Rock Pigeons (usually just referred to as “pigeons”) are truly urban birds. Found in the contiguous states and Alaska, not to mention all of Mexico, the Caribbean, and Central and South America, they are a bird of the world. Often traveling in flocks, you’ll see them all over cities and in parks where they can scavenge for food scraps.

They’ll readily visit yards if you scatter food on the ground. You can buy special pigeon food, or use cracked corn, peanut hearts, milo, millet and sunflower.


12. Northern Mockingbird

Scientific name: Mimus polyglottos

The Northern Mockingbird is extremely common throughout the United States. Its ability to mimic the songs of up to fifteen different species comes in handy when trying to identify one. They repeat the call of each species 2-4 times then move on to the next in a long stream of song. They constantly flick their tails when perched, and you’ll see their large white wing-bars and tail edges when they fly. 

It’s rare to see a mockingbird at a feeder, but planting fruiting shrubs and trees may entice them to visit your yard. They can be quite territorial, so if they decide a tree in your yard is their home base, they may angrily squawk and even dive-bomb anything that gets too close!


13. Canada Goose 

Scientific name: Branta canadensis

The infamous Canada Goose is native to the northern reaches of Canada. Normally it migrates between those grasslands and the southern United States, but human development has increased the acreage of open fields and yards Canada Geese find so hospitable. 

Canada Geese are aggressive and may disrupt other birds if you have them on your property. Depending on your location, it may be best to leave them be. They are hard to miss with their large size, long black necks and white cheek-patch. Unfournately they can also be loud and messy when large flocks congregate in an area and leave their droppings.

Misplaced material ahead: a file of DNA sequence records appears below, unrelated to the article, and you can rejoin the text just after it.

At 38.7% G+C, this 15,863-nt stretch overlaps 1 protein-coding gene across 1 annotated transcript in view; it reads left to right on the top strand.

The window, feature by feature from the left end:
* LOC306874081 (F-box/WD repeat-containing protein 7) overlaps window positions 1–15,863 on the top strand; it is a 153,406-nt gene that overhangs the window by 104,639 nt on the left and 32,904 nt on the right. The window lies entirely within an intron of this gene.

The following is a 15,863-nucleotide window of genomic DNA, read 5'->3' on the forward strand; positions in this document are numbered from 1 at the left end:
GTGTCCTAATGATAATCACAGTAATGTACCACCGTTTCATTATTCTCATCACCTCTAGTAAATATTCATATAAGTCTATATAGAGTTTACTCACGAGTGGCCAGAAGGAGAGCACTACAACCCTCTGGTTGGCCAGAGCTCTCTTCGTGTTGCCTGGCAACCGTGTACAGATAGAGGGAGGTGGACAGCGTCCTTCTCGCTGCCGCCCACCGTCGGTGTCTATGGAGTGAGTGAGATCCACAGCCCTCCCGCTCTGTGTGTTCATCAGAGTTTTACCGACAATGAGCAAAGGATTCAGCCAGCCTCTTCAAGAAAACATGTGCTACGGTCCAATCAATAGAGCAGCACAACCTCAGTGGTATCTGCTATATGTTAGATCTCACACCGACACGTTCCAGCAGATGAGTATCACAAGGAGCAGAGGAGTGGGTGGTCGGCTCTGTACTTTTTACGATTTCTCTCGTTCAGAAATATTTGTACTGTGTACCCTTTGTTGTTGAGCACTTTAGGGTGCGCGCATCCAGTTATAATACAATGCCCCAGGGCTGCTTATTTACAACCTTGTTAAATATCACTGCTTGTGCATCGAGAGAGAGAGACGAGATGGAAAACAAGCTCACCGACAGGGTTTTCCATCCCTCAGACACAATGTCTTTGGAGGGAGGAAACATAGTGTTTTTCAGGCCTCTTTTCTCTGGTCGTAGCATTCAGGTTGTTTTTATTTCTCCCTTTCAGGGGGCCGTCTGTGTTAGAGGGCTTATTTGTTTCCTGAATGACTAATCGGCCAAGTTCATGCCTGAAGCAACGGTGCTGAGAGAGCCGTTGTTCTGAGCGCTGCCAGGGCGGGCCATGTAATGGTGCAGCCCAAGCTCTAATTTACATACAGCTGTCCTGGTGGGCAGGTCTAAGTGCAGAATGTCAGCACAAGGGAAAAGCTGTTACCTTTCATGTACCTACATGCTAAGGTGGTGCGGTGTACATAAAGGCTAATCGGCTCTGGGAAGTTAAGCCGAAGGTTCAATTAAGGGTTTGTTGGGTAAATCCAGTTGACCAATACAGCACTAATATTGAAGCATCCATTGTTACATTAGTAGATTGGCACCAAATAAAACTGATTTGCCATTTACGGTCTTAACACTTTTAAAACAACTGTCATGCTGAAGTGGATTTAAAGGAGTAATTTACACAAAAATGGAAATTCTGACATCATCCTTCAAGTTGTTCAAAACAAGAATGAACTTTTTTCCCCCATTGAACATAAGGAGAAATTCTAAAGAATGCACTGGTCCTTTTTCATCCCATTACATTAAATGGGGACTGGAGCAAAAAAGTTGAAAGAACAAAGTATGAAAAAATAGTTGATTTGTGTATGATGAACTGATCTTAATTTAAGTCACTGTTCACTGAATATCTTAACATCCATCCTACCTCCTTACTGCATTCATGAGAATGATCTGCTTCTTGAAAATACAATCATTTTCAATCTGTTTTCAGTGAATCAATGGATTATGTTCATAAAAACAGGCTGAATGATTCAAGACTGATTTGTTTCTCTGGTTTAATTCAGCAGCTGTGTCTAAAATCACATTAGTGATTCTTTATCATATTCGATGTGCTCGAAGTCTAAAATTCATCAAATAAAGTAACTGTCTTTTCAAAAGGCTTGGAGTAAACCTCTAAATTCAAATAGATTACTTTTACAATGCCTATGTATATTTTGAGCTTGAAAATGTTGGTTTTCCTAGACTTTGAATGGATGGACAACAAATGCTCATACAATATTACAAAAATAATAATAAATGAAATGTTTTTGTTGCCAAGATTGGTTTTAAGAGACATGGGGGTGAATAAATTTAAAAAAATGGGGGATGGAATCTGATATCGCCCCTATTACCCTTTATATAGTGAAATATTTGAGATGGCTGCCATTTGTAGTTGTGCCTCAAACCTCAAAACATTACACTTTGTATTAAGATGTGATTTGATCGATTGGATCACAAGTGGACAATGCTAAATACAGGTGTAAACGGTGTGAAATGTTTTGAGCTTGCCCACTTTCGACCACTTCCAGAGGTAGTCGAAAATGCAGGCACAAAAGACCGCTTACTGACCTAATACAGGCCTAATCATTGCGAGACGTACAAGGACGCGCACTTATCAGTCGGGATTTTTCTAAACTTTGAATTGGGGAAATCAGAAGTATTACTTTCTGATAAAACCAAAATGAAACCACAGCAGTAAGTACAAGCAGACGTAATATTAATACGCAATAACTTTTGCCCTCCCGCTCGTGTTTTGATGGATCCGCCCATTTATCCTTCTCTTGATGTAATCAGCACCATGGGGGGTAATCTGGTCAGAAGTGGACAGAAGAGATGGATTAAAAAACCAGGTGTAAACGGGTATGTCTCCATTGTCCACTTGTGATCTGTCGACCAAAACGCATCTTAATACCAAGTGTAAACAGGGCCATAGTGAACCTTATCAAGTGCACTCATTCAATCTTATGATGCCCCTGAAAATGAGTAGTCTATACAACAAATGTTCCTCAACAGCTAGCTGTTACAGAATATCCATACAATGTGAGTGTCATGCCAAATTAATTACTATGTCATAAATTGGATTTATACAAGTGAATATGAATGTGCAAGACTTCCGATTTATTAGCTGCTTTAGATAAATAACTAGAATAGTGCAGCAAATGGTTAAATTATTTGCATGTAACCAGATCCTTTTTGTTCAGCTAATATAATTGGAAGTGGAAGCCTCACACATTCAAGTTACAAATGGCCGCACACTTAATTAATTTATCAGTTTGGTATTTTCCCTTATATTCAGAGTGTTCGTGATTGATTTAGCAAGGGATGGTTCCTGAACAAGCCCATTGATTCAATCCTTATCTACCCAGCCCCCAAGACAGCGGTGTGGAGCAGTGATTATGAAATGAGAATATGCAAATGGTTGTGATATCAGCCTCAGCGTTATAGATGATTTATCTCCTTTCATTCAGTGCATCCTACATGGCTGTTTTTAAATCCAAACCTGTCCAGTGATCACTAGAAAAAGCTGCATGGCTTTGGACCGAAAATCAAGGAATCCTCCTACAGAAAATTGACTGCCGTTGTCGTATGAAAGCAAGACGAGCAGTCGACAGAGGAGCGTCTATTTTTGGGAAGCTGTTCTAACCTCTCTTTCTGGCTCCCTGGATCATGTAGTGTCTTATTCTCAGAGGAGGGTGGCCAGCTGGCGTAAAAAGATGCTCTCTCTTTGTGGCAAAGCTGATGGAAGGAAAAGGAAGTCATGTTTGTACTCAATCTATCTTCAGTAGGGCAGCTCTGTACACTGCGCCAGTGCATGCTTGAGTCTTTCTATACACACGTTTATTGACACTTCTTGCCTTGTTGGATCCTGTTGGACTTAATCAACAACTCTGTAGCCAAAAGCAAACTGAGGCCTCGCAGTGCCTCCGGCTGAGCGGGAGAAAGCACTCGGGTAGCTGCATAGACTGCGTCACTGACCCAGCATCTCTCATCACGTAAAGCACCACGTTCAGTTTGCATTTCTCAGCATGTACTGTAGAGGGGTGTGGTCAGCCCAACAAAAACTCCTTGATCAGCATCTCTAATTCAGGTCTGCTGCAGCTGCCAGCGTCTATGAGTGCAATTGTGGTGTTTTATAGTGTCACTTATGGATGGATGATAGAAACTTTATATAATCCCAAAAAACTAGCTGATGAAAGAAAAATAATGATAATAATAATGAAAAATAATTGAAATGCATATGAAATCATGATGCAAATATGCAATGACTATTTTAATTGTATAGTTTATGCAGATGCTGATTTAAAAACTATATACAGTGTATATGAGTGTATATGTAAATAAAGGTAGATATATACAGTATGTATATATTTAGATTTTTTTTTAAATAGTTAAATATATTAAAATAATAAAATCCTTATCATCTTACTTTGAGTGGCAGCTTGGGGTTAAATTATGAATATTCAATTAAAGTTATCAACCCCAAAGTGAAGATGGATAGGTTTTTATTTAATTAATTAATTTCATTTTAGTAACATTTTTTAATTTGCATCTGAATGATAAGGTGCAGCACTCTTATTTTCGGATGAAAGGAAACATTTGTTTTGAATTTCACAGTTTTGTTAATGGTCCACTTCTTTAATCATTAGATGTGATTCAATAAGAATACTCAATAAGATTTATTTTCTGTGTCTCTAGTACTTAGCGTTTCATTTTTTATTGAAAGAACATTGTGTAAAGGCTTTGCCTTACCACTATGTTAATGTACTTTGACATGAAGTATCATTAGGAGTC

14. Loggerhead Shrike

loggerhead shrike
Loggerhead Shrike | image by Andy Reago & Chrissy McClarren via Flickr | CC BY 2.0

Scientific name: Lanius ludovicianus

The Loggerhead Shrike has a curious habit of impaling its prey (mice, reptiles, amphibians and insects) onto sharp objects or wedging them into tight spots. These could be thin twigs, barbed wire, or even a thin crevice in tree bark. They’re mighty hunters and carry prey with their feet like raptors. 

Spot their handiwork year-round in the southern states and in the spring and summer up north. They have a light gray body, black wings and a black eye mask.


15. Yellow-billed Cuckoo

Yellow-billed Cuckoo | image by Andy Reago & Chrissy McClarren via Flickr | CC BY 2.0

Scientific name: Coccyzus americanus  

The Yellow-billed Cuckoo can be found in the Great Plains and Eastern United States during the spring and summer. Recognize them when they’re perched because of their black and white polka-dot tail. They have a long and lean shape, with white throat and belly, and yellow bill. 

These cuckoos like to remain hidden in tree foliage, sitting still while hunting for caterpillars. Look for their long dotted tail hanging down, or better yet listen for their call. Their call sounds halfway between a hoot and a knock. 

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About Anna Lad

Anna is a wildlife biologist who graduated from Texas A&M in 2020. She enjoys feeding, studying, and taking photos of wild birds and hummingbirds. She once worked as the hummingbird department manager at a Wild Birds Unlimited store.